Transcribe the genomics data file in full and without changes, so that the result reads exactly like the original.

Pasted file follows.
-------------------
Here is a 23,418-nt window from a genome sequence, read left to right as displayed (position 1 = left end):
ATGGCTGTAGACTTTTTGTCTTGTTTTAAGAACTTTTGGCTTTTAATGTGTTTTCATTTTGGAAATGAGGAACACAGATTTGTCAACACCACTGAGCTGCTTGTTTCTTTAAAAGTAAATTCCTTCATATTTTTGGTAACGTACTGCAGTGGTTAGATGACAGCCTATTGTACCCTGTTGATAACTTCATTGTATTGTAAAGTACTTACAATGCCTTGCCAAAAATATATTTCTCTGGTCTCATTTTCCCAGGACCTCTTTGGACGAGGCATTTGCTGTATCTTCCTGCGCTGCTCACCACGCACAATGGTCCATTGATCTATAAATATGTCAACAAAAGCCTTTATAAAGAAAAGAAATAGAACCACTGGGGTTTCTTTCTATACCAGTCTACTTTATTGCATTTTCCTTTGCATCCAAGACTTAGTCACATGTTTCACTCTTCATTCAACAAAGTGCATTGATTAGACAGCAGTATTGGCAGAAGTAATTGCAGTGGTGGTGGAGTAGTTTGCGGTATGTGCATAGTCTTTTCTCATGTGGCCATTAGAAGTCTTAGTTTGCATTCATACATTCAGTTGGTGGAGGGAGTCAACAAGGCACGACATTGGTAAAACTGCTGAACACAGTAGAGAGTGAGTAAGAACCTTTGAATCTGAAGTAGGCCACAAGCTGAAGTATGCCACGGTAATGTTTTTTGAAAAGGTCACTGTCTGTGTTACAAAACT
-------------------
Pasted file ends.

Here is a 23,418-nt window from a genome sequence, read left to right as displayed (position 1 = left end):
ATGGCTGTAGACTTTTTGTCTTGTTTTAAGAACTTTTGGCTTTTAATGTGTTTTCATTTTGGAAATGAGGAACACAGATTTGTCAACACCACTGAGCTGCTTGTTTCTTTAAAAGTAAATTCCTTCATATTTTTGGTAACGTACTGCAGTGGTTAGATGACAGCCTATTGTACCCTGTTGATAACTTCATTGTATTGTAAAGTACTTACAATGCCTTGCCAAAAATATATTTCTCTGGTCTCATTTTCCCAGGACCTCTTTGGACGAGGCATTTGCTGTATCTTCCTGCGCTGCTCACCACGCACAATGGTCCATTGATCTATAAATATGTCAACAAAAGCCTTTATAAAGAAAAGAAATAGAACCACTGGGGTTTCTTTCTATACCAGTCTACTTTATTGCATTTTCCTTTGCATCCAAGACTTAGTCACATGTTTCACTCTTCATTCAACAAAGTGCATTGATTAGACAGCAGTATTGGCAGAAGTAATTGCAGTGGTGGTGGAGTAGTTTGCGGTATGTGCATAGTCTTTTCTCATGTGGCCATTAGAAGTCTTAGTTTGCATTCATACATTCAGTTGGTGGAGGGAGTCAACAAGGCACGACATTGGTAAAACTGCTGAACACAGTAGAGAGTGAGTAAGAACCTTTGAATCTGAAGTAGGCCACAAGCTGAAGTATGCCACGGTAATGTTTTTTGAAAAGGTCACTGTCTGTGTTACAAAACT